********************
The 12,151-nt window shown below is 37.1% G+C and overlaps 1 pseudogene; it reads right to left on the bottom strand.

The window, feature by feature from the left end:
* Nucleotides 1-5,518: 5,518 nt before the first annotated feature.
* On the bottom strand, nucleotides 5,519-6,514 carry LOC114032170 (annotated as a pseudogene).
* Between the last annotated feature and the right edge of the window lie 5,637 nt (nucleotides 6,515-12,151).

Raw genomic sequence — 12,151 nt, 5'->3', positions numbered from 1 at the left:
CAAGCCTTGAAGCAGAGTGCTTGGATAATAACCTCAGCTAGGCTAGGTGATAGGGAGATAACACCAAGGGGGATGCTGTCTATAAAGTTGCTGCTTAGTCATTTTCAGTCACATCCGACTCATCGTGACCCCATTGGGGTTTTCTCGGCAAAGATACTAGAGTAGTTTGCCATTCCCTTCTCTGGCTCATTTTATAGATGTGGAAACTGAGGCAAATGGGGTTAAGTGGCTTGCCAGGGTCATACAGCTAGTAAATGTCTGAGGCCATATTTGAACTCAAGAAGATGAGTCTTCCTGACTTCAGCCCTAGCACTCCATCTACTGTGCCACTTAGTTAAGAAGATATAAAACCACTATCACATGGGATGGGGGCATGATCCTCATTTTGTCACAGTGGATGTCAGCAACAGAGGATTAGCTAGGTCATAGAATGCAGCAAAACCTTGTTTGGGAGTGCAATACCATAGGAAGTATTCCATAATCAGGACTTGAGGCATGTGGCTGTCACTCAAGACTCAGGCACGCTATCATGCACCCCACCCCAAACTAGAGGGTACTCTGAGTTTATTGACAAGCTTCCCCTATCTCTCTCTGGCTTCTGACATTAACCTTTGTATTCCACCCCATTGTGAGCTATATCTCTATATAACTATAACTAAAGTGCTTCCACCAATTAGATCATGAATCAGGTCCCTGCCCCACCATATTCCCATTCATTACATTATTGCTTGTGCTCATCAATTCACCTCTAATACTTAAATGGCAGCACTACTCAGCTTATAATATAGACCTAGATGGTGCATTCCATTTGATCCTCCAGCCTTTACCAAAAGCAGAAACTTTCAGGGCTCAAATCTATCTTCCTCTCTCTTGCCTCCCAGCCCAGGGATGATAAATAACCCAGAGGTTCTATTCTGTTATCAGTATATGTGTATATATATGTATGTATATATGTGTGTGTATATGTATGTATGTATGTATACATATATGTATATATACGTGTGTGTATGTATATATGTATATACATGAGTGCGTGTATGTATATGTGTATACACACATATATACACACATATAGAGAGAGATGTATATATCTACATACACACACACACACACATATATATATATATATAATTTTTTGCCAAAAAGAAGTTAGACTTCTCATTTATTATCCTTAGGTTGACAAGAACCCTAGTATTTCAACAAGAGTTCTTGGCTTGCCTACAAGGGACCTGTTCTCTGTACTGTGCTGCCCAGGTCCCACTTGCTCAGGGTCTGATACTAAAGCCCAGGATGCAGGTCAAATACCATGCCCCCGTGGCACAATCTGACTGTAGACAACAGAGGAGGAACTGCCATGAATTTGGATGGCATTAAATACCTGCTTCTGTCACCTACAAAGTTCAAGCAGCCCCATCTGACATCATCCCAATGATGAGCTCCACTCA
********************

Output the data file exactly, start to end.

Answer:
The 12,151-nt window shown below is 37.1% G+C and overlaps 1 pseudogene; it reads right to left on the bottom strand.

The window, feature by feature from the left end:
* Nucleotides 1-5,518: 5,518 nt before the first annotated feature.
* On the bottom strand, nucleotides 5,519-6,514 carry LOC114032170 (annotated as a pseudogene).
* Between the last annotated feature and the right edge of the window lie 5,637 nt (nucleotides 6,515-12,151).

Raw genomic sequence — 12,151 nt, 5'->3', positions numbered from 1 at the left:
CAAGCCTTGAAGCAGAGTGCTTGGATAATAACCTCAGCTAGGCTAGGTGATAGGGAGATAACACCAAGGGGGATGCTGTCTATAAAGTTGCTGCTTAGTCATTTTCAGTCACATCCGACTCATCGTGACCCCATTGGGGTTTTCTCGGCAAAGATACTAGAGTAGTTTGCCATTCCCTTCTCTGGCTCATTTTATAGATGTGGAAACTGAGGCAAATGGGGTTAAGTGGCTTGCCAGGGTCATACAGCTAGTAAATGTCTGAGGCCATATTTGAACTCAAGAAGATGAGTCTTCCTGACTTCAGCCCTAGCACTCCATCTACTGTGCCACTTAGTTAAGAAGATATAAAACCACTATCACATGGGATGGGGGCATGATCCTCATTTTGTCACAGTGGATGTCAGCAACAGAGGATTAGCTAGGTCATAGAATGCAGCAAAACCTTGTTTGGGAGTGCAATACCATAGGAAGTATTCCATAATCAGGACTTGAGGCATGTGGCTGTCACTCAAGACTCAGGCACGCTATCATGCACCCCACCCCAAACTAGAGGGTACTCTGAGTTTATTGACAAGCTTCCCCTATCTCTCTCTGGCTTCTGACATTAACCTTTGTATTCCACCCCATTGTGAGCTATATCTCTATATAACTATAACTAAAGTGCTTCCACCAATTAGATCATGAATCAGGTCCCTGCCCCACCATATTCCCATTCATTACATTATTGCTTGTGCTCATCAATTCACCTCTAATACTTAAATGGCAGCACTACTCAGCTTATAATATAGACCTAGATGGTGCATTCCATTTGATCCTCCAGCCTTTACCAAAAGCAGAAACTTTCAGGGCTCAAATCTATCTTCCTCTCTCTTGCCTCCCAGCCCAGGGATGATAAATAACCCAGAGGTTCTATTCTGTTATCAGTATATGTGTATATATATGTATGTATATATGTGTGTGTATATGTATGTATGTATGTATACATATATGTATATATACGTGTGTGTATGTATATATGTATATACATGAGTGCGTGTATGTATATGTGTATACACACATATATACACACATATAGAGAGAGATGTATATATCTACATACACACACACACACACATATATATATATATATAATTTTTTGCCAAAAAGAAGTTAGACTTCTCATTTATTATCCTTAGGTTGACAAGAACCCTAGTATTTCAACAAGAGTTCTTGGCTTGCCTACAAGGGACCTGTTCTCTGTACTGTGCTGCCCAGGTCCCACTTGCTCAGGGTCTGATACTAAAGCCCAGGATGCAGGTCAAATACCATGCCCCCGTGGCACAATCTGACTGTAGACAACAGAGGAGGAACTGCCATGAATTTGGATGGCATTAAATACCTGCTTCTGTCACCTACAAAGTTCAAGCAGCCCCATCTGACATCATCCCAATGATGAGCTCCACTCA